After active public discussion at the end of 2005 that Zaha Hadid's project would eventually be twice as expensive as planned (about £ 150 million instead of £ 75 million), the architect was asked to reduce future construction costs at all costs. Finally, the low-cost project was introduced to the public. The main difference is the size of the overlaps. Instead of 3250 sq. m they will have an area of only 1300 sq. m - that is, a little more than one third of the original plan. At the same time, the number of seats will remain the same: 15,000 for the main pool, and 5,000 for the pool with a diving platform. It is in this facility that all competitions of the 2012 Olympics in water sports, except for water polo, will be held. After the end of the Games, the complex will be refurbished for 3,500 spectators and will be used as a city pool and for hosting European championships.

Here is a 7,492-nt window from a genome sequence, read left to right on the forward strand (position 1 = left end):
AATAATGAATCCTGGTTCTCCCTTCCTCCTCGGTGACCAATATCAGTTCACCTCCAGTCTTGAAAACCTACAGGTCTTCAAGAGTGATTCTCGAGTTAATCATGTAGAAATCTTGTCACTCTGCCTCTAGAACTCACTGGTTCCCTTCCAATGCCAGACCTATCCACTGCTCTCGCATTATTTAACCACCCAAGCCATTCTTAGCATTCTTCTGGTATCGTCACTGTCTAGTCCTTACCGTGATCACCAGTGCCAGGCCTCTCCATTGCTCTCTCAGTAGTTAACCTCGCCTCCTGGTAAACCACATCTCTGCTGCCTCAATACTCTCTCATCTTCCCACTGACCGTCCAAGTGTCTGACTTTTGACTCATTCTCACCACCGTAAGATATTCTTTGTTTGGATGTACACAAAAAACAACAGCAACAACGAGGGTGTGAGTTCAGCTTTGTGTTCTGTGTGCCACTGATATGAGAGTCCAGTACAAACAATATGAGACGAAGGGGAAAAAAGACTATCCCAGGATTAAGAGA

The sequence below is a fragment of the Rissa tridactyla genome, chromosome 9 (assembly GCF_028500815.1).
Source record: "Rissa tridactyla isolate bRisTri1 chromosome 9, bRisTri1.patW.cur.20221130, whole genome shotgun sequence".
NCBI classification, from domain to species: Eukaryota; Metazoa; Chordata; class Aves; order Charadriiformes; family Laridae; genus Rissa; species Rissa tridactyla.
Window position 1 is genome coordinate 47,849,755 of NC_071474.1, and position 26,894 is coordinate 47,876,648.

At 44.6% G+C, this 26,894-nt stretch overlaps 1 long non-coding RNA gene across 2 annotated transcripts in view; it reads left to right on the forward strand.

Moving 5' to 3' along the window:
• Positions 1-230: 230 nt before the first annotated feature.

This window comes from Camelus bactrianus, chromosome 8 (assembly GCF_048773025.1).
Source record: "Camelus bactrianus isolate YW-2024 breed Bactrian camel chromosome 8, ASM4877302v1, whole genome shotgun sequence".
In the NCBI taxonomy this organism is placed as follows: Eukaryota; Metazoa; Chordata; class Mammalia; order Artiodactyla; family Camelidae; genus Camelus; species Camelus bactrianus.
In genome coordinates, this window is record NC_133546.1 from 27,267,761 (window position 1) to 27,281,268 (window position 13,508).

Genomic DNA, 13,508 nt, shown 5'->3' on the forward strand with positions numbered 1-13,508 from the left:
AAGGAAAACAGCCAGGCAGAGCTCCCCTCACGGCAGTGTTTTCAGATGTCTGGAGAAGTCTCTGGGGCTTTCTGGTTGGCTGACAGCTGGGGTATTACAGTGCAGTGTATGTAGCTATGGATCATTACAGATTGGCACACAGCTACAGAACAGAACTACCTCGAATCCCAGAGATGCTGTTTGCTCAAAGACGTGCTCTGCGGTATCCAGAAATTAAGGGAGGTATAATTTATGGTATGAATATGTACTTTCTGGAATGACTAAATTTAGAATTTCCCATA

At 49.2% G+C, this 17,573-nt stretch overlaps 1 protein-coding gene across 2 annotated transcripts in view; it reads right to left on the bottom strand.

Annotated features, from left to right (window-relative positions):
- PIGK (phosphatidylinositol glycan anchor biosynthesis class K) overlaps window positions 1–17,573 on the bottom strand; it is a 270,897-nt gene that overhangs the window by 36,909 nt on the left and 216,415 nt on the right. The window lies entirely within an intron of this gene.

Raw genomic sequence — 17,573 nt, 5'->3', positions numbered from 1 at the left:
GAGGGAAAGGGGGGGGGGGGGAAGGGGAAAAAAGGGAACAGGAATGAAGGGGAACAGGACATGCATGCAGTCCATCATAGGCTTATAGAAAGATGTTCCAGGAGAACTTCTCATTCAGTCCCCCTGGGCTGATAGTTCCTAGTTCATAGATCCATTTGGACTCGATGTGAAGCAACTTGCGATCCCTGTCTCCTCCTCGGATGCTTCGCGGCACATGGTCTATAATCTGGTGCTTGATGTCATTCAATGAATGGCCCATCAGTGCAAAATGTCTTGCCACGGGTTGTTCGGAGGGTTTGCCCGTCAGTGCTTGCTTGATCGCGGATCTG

The cost of the revised version has not yet been disclosed, but, according to experts, it should be about 100 million pounds. The complex history of the development of this project for the future Olympics is especially indicative, since this is the first of the planned sports facilities, which passed the stage of detailed design (construction is scheduled to start in mid-2008, and the end - in the summer of 2011). If a similar fate awaits all the original architectural projects for the 2012 Olympic Games, then the opportunities for the London authorities to show their city as the capital of modern architecture will be significantly reduced. This has already been brought to the attention of the public by Richard Rogers, who holds posts in various state commissions and councils of the architectural and construction sector.